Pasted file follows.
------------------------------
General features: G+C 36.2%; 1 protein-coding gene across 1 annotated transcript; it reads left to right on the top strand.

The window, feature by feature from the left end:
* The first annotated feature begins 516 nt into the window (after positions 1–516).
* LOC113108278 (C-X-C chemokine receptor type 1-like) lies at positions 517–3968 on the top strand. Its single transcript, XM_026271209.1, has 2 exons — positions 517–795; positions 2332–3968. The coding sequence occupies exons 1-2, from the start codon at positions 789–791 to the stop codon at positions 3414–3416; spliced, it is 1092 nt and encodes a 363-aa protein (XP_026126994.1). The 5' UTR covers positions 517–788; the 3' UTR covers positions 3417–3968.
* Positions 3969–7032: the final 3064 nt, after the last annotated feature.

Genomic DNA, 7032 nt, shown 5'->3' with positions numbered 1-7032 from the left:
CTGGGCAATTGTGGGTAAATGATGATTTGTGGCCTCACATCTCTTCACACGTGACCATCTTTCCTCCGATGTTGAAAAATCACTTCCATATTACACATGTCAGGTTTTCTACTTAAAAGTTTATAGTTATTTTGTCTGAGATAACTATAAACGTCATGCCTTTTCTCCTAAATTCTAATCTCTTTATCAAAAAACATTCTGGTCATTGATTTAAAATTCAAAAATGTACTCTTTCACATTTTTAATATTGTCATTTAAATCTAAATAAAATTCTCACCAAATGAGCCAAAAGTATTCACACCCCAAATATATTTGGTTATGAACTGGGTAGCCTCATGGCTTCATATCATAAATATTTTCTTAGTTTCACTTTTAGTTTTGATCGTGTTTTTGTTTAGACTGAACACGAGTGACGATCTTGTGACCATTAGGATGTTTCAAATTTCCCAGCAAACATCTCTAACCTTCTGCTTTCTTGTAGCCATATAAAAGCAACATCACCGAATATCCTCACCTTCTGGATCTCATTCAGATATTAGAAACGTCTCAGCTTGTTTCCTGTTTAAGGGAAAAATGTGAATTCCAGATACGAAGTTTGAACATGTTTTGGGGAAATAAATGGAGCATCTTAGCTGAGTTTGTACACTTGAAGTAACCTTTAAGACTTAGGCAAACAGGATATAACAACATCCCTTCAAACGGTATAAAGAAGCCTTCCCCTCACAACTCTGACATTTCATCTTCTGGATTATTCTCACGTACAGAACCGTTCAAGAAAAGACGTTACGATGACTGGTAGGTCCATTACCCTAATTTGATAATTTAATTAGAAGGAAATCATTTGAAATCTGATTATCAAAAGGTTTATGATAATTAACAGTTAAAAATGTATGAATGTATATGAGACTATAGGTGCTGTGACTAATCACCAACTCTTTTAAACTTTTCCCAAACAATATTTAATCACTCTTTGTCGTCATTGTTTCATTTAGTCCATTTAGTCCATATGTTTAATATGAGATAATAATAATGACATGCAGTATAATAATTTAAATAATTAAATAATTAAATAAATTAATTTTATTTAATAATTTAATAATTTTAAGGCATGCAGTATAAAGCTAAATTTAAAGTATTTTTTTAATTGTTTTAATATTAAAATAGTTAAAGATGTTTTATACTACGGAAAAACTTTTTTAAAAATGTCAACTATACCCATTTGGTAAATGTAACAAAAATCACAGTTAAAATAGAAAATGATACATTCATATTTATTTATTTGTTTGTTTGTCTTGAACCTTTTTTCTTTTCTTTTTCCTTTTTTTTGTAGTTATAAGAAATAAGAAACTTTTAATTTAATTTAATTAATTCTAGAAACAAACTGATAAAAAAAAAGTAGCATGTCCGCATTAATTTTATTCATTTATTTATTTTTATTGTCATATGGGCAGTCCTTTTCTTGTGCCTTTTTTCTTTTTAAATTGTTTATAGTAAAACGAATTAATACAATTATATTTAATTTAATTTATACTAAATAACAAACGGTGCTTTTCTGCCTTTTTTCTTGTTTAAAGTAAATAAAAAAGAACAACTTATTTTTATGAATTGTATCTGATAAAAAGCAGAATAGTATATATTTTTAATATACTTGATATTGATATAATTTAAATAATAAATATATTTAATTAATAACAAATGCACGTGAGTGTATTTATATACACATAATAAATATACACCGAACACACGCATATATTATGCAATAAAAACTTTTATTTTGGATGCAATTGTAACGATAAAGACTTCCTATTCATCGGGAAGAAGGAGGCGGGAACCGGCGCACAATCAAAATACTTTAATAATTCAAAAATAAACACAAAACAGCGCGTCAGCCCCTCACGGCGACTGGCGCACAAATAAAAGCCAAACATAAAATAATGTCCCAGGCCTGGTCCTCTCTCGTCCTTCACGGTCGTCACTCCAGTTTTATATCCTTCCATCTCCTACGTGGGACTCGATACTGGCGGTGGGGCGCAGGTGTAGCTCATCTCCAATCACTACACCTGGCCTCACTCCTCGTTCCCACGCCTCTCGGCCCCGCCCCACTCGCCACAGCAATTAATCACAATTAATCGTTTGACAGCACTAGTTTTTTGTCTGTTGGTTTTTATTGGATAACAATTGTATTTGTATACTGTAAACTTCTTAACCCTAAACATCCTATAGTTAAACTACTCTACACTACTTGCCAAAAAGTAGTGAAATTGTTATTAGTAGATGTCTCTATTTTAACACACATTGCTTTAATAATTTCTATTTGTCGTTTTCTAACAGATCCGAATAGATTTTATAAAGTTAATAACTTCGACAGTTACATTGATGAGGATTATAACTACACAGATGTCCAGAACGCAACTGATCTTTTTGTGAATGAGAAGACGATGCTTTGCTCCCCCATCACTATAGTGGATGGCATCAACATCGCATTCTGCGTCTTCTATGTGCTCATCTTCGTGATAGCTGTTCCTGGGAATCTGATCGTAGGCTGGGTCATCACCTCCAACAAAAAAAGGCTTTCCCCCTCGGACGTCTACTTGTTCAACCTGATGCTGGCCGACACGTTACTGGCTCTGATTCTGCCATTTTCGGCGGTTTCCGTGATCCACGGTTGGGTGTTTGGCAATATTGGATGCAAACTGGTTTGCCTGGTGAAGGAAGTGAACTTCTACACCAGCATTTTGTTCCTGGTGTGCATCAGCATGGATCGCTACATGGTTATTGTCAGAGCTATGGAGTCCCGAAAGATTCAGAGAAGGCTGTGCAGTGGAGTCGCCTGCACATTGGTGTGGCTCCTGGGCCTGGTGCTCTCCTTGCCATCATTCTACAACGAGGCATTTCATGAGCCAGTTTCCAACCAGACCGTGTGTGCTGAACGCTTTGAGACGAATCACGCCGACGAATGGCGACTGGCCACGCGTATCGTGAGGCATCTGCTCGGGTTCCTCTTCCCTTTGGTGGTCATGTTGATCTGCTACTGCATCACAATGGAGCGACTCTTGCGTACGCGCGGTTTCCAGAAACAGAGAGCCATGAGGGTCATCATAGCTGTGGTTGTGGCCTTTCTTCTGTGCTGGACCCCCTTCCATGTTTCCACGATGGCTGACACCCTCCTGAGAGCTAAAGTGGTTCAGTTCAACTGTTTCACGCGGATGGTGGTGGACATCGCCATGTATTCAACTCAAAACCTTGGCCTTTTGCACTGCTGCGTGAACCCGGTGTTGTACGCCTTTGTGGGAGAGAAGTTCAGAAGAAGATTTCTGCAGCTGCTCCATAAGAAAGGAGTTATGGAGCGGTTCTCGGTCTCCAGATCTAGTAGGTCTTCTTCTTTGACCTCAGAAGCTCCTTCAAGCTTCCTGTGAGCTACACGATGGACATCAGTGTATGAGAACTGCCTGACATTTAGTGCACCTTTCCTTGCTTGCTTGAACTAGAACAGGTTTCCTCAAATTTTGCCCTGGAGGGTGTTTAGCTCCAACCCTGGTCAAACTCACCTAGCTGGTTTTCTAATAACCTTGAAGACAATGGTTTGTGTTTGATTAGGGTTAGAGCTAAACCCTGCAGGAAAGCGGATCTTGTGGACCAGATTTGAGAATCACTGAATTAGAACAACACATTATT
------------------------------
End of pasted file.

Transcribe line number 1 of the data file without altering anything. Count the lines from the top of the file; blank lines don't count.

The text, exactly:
General features: G+C 36.2%; 1 protein-coding gene across 1 annotated transcript; it reads left to right on the top strand.